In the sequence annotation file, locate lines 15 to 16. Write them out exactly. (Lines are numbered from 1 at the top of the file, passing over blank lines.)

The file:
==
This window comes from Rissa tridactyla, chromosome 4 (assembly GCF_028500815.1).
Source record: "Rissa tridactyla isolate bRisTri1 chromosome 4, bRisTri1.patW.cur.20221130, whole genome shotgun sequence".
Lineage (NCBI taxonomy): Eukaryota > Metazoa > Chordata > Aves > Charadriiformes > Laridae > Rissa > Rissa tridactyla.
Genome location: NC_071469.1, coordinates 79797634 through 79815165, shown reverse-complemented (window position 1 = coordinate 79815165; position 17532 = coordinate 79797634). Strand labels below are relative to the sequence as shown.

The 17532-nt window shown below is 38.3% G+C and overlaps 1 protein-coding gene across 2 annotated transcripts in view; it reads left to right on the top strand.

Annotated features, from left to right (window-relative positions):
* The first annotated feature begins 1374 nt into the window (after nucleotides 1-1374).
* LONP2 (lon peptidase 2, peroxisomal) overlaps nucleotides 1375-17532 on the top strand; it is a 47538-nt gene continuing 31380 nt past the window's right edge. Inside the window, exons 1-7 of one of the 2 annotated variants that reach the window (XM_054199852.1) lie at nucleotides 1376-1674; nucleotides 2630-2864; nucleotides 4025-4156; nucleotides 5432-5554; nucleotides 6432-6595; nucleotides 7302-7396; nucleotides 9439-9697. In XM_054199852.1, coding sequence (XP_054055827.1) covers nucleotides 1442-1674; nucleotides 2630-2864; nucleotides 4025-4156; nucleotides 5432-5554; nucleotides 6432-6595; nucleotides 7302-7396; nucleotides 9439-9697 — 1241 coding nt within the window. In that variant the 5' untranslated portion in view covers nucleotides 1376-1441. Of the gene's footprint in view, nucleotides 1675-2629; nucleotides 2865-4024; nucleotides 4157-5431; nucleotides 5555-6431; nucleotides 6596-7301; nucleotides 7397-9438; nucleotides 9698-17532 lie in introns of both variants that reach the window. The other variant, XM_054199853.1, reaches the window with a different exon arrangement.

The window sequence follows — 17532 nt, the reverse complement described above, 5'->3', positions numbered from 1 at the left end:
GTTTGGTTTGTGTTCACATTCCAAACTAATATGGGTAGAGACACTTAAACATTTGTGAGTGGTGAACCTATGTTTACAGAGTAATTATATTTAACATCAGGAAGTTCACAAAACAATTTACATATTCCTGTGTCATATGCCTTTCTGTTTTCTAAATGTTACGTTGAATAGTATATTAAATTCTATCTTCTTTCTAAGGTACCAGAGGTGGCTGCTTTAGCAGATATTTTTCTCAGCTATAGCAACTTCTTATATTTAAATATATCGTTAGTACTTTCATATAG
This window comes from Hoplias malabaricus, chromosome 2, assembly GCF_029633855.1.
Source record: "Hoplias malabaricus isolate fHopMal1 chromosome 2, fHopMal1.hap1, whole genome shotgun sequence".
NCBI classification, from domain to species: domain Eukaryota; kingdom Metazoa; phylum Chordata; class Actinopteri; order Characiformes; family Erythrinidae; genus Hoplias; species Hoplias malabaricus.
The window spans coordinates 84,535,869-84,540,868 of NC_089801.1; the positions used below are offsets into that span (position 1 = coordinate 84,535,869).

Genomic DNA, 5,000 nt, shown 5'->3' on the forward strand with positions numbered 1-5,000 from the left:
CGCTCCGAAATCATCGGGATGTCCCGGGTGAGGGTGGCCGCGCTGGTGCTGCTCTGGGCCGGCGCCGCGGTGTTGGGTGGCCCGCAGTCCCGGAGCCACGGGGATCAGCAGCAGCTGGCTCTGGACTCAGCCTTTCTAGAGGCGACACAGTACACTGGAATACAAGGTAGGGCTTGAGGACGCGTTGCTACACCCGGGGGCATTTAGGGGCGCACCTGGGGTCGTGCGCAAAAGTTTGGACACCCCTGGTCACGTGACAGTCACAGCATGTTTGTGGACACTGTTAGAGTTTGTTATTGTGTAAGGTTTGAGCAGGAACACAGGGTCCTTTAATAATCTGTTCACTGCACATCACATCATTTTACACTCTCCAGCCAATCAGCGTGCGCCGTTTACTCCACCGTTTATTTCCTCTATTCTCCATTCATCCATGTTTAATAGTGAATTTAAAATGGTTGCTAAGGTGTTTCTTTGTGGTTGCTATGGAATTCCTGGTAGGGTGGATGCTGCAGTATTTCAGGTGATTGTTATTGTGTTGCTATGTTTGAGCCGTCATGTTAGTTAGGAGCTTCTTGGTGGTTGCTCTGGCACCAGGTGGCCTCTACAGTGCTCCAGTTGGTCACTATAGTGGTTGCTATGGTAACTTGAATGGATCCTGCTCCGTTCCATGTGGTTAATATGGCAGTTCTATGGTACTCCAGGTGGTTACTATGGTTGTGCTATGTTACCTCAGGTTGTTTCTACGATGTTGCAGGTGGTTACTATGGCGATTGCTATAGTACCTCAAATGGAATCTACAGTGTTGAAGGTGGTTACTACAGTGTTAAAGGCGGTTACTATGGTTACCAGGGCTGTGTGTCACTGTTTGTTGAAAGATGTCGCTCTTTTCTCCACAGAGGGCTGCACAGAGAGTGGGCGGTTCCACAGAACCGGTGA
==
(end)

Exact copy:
Genomic DNA, 5,000 nt, shown 5'->3' on the forward strand with positions numbered 1-5,000 from the left:
CGCTCCGAAATCATCGGGATGTCCCGGGTGAGGGTGGCCGCGCTGGTGCTGCTCTGGGCCGGCGCCGCGGTGTTGGGTGGCCCGCAGTCCCGGAGCCACGGGGATCAGCAGCAGCTGGCTCTGGACTCAGCCTTTCTAGAGGCGACACAGTACACTGGAATACAAGGTAGGGCTTGAGGACGCGTTGCTACACCCGGGGGCATTTAGGGGCGCACCTGGGGTCGTGCGCAAAAGTTTGGACACCCCTGGTCACGTGACAGTCACAGCATGTTTGTGGACACTGTTAGAGTTTGTTATTGTGTAAGGTTTGAGCAGGAACACAGGGTCCTTTAATAATCTGTTCACTGCACATCACATCATTTTACACTCTCCAGCCAATCAGCGTGCGCCGTTTACTCCACCGTTTATTTCCTCTATTCTCCATTCATCCATGTTTAATAGTGAATTTAAAATGGTTGCTAAGGTGTTTCTTTGTGGTTGCTATGGAATTCCTGGTAGGGTGGATGCTGCAGTATTTCAGGTGATTGTTATTGTGTTGCTATGTTTGAGCCGTCATGTTAGTTAGGAGCTTCTTGGTGGTTGCTCTGGCACCAGGTGGCCTCTACAGTGCTCCAGTTGGTCACTATAGTGGTTGCTATGGTAACTTGAATGGATCCTGCTCCGTTCCATGTGGTTAATATGGCAGTTCTATGGTACTCCAGGTGGTTACTATGGTTGTGCTATGTTACCTCAGGTTGTTTCTACGATGTTGCAGGTGGTTACTATGGCGATTGCTATAGTACCTCAAATGGAATCTACAGTGTTGAAGGTGGTTACTACAGTGTTAAAGGCGGTTACTATGGTTACCAGGGCTGTGTGTCACTGTTTGTTGAAAGATGTCGCTCTTTTCTCCACAGAGGGCTGCACAGAGAGTGGGCGGTTCCACAGAACCGGTGA